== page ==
Deposit Spreads and the Welfare Cost of Inflation
Since bank deposits and currency are substitutes and banks have monopoly power, higher nominal interest rates lead to higher deposit spreads. This raises the cost of transaction services, increases bank profits and attracts entry into the banking sector. Taking these effects into account, a one percentage point increase in inflation has a welfare cost of 0.086% of GDP, 6.9 times higher than traditional estimates.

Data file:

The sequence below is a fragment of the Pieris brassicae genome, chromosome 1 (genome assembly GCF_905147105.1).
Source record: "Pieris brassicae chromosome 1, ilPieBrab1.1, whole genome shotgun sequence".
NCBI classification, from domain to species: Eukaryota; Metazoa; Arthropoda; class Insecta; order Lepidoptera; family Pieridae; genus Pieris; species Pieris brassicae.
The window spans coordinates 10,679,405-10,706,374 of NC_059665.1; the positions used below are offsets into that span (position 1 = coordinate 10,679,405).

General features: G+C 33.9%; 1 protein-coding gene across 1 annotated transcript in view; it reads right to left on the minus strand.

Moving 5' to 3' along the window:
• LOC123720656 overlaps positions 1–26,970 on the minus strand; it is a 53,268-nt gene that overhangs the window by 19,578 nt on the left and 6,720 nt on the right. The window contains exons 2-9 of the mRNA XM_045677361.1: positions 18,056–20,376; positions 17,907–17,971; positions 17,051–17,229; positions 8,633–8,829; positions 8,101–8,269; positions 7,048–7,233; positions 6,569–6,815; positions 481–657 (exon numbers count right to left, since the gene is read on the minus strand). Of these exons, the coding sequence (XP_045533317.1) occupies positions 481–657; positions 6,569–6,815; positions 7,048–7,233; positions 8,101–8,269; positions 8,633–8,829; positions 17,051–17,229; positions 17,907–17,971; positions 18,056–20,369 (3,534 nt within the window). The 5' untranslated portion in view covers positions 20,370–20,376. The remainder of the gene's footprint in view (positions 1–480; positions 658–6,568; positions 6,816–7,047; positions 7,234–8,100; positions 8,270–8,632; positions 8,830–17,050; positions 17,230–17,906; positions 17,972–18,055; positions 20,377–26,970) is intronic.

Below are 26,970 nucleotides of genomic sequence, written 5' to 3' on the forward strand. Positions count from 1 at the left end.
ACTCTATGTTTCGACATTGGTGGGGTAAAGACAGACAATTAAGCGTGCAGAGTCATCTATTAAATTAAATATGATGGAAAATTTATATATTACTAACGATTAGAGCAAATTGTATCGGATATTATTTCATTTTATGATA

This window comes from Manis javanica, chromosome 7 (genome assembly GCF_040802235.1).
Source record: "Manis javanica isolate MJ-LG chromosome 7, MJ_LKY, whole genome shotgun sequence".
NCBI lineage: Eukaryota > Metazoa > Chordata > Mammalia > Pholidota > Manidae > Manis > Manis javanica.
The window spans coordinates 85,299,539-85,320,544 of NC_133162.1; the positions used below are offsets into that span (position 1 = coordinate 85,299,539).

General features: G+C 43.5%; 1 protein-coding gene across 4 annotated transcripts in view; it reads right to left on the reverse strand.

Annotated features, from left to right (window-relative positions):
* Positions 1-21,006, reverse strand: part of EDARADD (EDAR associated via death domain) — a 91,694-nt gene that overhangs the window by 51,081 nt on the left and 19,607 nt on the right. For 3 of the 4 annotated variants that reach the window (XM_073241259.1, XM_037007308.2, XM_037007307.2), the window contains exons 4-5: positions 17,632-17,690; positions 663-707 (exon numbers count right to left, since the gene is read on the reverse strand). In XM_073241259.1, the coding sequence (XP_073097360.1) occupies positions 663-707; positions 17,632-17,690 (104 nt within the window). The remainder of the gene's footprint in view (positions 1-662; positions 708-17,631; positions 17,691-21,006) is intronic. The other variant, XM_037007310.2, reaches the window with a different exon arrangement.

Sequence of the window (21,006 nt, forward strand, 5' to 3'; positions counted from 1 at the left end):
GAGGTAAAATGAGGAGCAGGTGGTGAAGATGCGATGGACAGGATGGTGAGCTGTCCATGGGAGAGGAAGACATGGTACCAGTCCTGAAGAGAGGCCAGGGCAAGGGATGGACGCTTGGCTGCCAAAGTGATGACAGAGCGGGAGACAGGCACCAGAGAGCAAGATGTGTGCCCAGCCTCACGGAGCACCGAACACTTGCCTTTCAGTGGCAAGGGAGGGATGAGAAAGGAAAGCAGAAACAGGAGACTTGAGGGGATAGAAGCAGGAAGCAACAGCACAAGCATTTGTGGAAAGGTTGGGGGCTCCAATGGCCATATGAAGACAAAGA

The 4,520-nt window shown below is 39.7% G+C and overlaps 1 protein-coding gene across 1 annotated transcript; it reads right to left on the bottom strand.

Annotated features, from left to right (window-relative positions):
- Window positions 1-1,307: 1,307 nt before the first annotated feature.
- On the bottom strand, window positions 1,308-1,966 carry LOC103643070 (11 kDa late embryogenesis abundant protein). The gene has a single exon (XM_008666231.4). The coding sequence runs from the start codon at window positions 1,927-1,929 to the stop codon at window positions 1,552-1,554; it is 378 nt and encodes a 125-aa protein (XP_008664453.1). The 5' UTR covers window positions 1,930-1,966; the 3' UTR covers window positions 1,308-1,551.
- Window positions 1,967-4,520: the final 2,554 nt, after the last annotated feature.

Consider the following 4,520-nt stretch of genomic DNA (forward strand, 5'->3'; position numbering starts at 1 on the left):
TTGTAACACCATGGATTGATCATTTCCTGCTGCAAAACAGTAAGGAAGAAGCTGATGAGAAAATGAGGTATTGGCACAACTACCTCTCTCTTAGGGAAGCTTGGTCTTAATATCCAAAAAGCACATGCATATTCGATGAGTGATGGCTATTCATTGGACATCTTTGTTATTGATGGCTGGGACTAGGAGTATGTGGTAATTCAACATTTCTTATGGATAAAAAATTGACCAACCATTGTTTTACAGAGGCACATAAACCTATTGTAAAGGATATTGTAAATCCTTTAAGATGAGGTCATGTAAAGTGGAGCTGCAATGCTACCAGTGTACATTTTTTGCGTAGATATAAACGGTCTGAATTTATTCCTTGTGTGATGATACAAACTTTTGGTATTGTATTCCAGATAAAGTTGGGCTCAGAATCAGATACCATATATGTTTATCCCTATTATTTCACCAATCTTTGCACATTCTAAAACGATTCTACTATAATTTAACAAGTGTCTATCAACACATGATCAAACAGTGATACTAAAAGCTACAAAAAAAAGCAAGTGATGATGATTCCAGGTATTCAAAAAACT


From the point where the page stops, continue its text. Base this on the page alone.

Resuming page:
I am grateful to Adrien Auclert, William Barnett, Sebastian Di Tella, Javier Garcia Cicco, Ester Faia, Ryan Mattson, Daniel Paravisini and Isaac Sorkin for helpful comments. Ricardo de la O Flores provided outstanding research assistance. Correspondence: Department of Economics, Stanford University. 579 Serra Mall, Stanford, CA, 94305. Email: email@example.com The views expressed herein are those of the author and do not necessarily reflect the views of the National Bureau of Economic Research.
Pablo Kurlat, 2019. "Deposit Spreads and the Welfare Cost of Inflation," Journal of Monetary Economics, .